Executive chef Rene Ortiz and pastry chef Laura Sawicki
La Condesa's award winning duo is venturing into an entirely different genre at the newly opened Sway. "It's about culture and fun," explained Ortiz. "We can take old world tradition and bring a new speed...without trying to be molecular puffy pants."
Son in Law ($16)
Pork shoulder is slowly braised in a sweet soy sauce until it becomes extremely tender. A deep-fried soft boiled farm egg, chili vinegar, and thick soy sauce completes the rice dish.
Salt and Pepper Tofu ($9)
A variety of seafood, ranging from lobster to blue prawns, can be ordered "salt + pepper" style. Here, creamy cubes of tofu are battered in cornstarch, fried to a fluffy crisp, dusted with salt and pepper, and rest on a pool of sweet and spicy sambal sauce.
General Chong’s Quail ($16)
Named after Alexis Chong, Sway's chef de cuisine, this saucy dish begs for bowls of steamed rice to soak up all the sauce. Quartered quail pieces are quickly flash-fried, then return to the wok with vegetables and fiery nahm prik pao. Toasted peanuts and basil top off the dish.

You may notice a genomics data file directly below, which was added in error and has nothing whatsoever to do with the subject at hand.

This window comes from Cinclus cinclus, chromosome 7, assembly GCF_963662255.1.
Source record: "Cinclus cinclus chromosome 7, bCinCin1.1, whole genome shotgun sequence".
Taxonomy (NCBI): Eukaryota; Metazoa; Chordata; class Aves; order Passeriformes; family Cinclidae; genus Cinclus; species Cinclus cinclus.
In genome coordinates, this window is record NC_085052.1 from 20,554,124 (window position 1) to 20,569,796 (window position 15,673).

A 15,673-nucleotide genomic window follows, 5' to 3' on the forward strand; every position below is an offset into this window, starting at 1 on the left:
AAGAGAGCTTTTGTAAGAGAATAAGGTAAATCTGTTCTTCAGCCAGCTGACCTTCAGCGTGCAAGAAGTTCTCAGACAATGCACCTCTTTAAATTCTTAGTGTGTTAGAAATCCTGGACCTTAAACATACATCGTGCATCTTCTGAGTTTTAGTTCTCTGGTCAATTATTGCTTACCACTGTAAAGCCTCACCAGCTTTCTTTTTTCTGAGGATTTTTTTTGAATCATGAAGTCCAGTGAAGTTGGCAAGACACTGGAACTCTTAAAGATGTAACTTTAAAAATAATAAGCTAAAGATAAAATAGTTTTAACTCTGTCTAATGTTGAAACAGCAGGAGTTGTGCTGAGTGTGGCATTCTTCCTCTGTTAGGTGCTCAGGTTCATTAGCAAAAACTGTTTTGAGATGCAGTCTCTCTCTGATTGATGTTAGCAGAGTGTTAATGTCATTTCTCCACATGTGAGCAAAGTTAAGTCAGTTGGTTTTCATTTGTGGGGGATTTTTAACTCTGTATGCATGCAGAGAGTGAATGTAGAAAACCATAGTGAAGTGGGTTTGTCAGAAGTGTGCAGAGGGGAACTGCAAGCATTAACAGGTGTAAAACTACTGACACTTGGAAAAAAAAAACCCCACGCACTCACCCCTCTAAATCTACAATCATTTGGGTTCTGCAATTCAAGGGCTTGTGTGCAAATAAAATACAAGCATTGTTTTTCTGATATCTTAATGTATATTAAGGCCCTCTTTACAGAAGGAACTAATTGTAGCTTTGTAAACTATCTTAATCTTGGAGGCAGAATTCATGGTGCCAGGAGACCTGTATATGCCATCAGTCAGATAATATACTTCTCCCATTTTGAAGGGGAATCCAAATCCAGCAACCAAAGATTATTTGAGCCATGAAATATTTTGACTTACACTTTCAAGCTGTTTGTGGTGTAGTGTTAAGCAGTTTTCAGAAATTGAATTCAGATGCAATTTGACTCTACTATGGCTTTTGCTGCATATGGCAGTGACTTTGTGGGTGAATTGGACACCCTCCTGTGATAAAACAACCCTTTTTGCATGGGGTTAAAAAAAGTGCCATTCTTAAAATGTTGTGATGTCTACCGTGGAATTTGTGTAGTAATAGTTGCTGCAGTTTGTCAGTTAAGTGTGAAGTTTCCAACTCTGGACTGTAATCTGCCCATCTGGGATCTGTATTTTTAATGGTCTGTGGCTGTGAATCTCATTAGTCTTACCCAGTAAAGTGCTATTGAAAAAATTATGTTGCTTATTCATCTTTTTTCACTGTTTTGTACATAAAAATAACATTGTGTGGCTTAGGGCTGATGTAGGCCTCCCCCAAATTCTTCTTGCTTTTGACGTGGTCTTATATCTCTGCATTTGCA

Whole Market Fish (market price)
The fish of the day can be prepared crispy or steamed at Sway. Here, a red snapper is fried, then served whole at the table with Thai sweet chili sauce and jasmine rice. Alternatively, it can be wrapped in banana leaves and herbs, then steamed in a bamboo basket. This is best shared with close friends that don't mind sucking on bones at the table.
XO Mussels ($18)
Chef Rene Ortiz makes his own (very labor intensive) XO sauce by first dehydrating crawfish to use in place of dried scallops. The crawfish paste is married with shallots, garlic, herbs, and a variety of chilies. Additional garlic, ginger, lemongrass, sweet onions, and Chinese celery boost the aromatics.
Communal tables with benches make up the bulk of the seating at Sway. Dining with strangers and sharing dishes among friends are encouraged.